All the while we are continuing to stress that we will approach the relationship based on core principles – rule of law, human rights, freedom of expression – and which may at times lead to disagreements on specific issues. These disagreements, however, are to be managed pragmatically. In short, we are seeing a much-welcomed return of diplomacy to the management of the bilateral relationship with China.
It is to be hoped that we will not again find ourselves in such an ideological entanglement as we did over membership of the China-promoted Asia Infrastructure Investment Bank (AIIB), when we lost early-mover advantage to have influence inside the body. Or to publicly condemn China’s Pacific aid program, offending not just China but also the Pacific Island states whose goodwill we seek.
On China’s Belt and Road Initiative (BRI), Australia should be saying that it is willing to discuss all activities with an open mind and evaluate those with which we wish to be associated. Australia should now join the many BRI Forums that attract some sixty-plus countries and most of the relevant international organisations, such as the IMF and WIPO.
It is not necessary to reject the BRI virtually out of hand as Australia has done until now, but rather find ways to welcome it but at the same time ensure it is not inimical to our interests. That is what diplomacy is about. At that same time, standing apart from these developments, as we have seen over again, will not prevent them gathering strength internationally.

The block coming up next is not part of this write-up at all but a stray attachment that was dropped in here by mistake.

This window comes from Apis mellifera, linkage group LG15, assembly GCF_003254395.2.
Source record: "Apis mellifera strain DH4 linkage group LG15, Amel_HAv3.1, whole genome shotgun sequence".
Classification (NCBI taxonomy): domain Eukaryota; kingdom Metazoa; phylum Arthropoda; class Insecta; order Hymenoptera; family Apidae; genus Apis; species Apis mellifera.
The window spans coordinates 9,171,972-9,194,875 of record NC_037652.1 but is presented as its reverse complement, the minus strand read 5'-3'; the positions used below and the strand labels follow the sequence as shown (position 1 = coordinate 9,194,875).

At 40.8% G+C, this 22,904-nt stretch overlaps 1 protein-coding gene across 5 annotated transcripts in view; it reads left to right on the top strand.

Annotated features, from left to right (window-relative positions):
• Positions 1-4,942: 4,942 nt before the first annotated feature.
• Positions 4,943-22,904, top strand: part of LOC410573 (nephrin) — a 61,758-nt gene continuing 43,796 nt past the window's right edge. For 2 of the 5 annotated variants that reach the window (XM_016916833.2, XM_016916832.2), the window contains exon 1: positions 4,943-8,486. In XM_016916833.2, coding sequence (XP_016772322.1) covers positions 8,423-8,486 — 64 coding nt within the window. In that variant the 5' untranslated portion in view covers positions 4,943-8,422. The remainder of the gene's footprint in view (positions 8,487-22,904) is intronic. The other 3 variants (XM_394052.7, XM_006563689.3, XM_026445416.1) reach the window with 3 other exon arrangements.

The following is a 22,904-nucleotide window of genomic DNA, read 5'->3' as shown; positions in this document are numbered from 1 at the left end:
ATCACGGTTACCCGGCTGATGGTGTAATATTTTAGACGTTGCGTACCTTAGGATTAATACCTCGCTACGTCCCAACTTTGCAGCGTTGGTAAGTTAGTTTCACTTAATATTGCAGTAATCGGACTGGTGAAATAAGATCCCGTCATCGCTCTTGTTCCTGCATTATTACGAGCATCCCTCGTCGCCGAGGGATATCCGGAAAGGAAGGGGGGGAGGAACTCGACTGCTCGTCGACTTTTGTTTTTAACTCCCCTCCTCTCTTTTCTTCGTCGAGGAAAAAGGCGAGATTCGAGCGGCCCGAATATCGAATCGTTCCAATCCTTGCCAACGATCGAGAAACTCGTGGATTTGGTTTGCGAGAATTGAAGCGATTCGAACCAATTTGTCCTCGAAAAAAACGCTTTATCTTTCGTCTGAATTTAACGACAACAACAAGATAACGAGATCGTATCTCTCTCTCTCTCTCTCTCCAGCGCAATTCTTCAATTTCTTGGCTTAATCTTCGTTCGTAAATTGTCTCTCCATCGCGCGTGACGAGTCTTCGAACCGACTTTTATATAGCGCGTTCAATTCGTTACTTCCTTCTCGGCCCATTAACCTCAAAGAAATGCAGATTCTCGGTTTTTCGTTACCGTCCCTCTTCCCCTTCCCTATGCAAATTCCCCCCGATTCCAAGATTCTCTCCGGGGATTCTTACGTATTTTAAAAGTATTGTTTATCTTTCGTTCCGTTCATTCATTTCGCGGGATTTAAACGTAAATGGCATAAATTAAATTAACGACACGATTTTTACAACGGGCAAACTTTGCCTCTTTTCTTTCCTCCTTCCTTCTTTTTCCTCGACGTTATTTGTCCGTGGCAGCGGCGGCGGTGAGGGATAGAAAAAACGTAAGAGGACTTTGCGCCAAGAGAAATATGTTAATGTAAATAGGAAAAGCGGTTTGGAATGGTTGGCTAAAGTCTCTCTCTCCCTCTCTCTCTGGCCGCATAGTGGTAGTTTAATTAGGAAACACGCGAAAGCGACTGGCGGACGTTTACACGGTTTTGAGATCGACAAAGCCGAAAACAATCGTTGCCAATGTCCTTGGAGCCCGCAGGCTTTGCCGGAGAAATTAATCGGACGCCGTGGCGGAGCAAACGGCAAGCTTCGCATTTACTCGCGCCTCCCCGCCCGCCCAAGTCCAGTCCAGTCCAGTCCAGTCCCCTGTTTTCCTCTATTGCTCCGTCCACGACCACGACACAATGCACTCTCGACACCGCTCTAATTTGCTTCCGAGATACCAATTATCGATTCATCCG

In effect, BRI has gone well beyond being a vehicle to re-cycle China’s abundant foreign exchange reserves and provide a vent for its excess infrastructure capacity, to become an emerging and significant new part of the international architecture. That the Victorian Government wishes to be on the inside of such a body is not surprising. It is also what can be expected to happen when the Federal Government creates a policy vacuum through being unable to keep up with changing realities.
With the restoration of normal relations with China, it is now unlikely that the Australian Government will join the vacuous but potentially dangerous US policy shift towards China, as set out in Vice President Pence’s speech last month, from engagement with China to strategic containment.
Australia faces a different reality when dealing with China than does the United States, notwithstanding Australia and the US are close allies. Australia has no option but to work cooperatively, constructively and creatively with China. Australia needs to do this in a world in which the Old Order has gone, and in which China is both a principal cause of the Order having changed and a principal architect of a newly emerging one. Returning our relationship with China to a more normal footing is good start.
Geoff Raby is a former Australian ambassador to China.